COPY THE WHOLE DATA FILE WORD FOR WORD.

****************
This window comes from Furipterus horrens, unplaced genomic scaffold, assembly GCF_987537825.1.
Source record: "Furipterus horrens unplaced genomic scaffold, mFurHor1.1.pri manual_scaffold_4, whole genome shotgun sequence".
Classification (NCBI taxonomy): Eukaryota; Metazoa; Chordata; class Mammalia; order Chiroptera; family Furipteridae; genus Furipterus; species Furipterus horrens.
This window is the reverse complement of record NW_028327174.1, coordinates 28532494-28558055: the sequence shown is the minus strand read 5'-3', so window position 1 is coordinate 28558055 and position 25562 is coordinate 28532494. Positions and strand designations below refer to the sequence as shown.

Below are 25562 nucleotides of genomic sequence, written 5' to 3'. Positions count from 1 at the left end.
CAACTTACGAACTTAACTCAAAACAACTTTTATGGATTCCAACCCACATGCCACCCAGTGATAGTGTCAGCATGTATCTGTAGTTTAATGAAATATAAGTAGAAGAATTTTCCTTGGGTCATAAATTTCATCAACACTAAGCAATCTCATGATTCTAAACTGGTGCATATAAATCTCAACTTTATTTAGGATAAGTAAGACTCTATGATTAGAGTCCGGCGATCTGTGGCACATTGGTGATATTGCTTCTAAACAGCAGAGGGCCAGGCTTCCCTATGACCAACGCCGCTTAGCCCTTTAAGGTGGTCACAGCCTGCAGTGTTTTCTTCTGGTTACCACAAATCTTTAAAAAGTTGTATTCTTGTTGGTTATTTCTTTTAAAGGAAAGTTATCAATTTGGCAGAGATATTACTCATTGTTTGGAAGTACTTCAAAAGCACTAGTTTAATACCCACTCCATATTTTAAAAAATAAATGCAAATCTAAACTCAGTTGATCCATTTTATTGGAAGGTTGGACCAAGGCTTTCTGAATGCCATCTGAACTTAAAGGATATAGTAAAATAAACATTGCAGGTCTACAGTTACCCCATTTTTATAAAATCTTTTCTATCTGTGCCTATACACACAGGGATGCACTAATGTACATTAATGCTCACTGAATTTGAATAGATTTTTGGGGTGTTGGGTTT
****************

This window comes from Furipterus horrens, unplaced genomic scaffold, assembly GCF_987537825.1.
Source record: "Furipterus horrens unplaced genomic scaffold, mFurHor1.1.pri manual_scaffold_4, whole genome shotgun sequence".
Classification (NCBI taxonomy): Eukaryota; Metazoa; Chordata; class Mammalia; order Chiroptera; family Furipteridae; genus Furipterus; species Furipterus horrens.
This window is the reverse complement of record NW_028327174.1, coordinates 28532494-28558055: the sequence shown is the minus strand read 5'-3', so window position 1 is coordinate 28558055 and position 25562 is coordinate 28532494. Positions and strand designations below refer to the sequence as shown.

Below are 25562 nucleotides of genomic sequence, written 5' to 3'. Positions count from 1 at the left end.
CAACTTACGAACTTAACTCAAAACAACTTTTATGGATTCCAACCCACATGCCACCCAGTGATAGTGTCAGCATGTATCTGTAGTTTAATGAAATATAAGTAGAAGAATTTTCCTTGGGTCATAAATTTCATCAACACTAAGCAATCTCATGATTCTAAACTGGTGCATATAAATCTCAACTTTATTTAGGATAAGTAAGACTCTATGATTAGAGTCCGGCGATCTGTGGCACATTGGTGATATTGCTTCTAAACAGCAGAGGGCCAGGCTTCCCTATGACCAACGCCGCTTAGCCCTTTAAGGTGGTCACAGCCTGCAGTGTTTTCTTCTGGTTACCACAAATCTTTAAAAAGTTGTATTCTTGTTGGTTATTTCTTTTAAAGGAAAGTTATCAATTTGGCAGAGATATTACTCATTGTTTGGAAGTACTTCAAAAGCACTAGTTTAATACCCACTCCATATTTTAAAAAATAAATGCAAATCTAAACTCAGTTGATCCATTTTATTGGAAGGTTGGACCAAGGCTTTCTGAATGCCATCTGAACTTAAAGGATATAGTAAAATAAACATTGCAGGTCTACAGTTACCCCATTTTTATAAAATCTTTTCTATCTGTGCCTATACACACAGGGATGCACTAATGTACATTAATGCTCACTGAATTTGAATAGATTTTTGGGGTGTTGGGTTT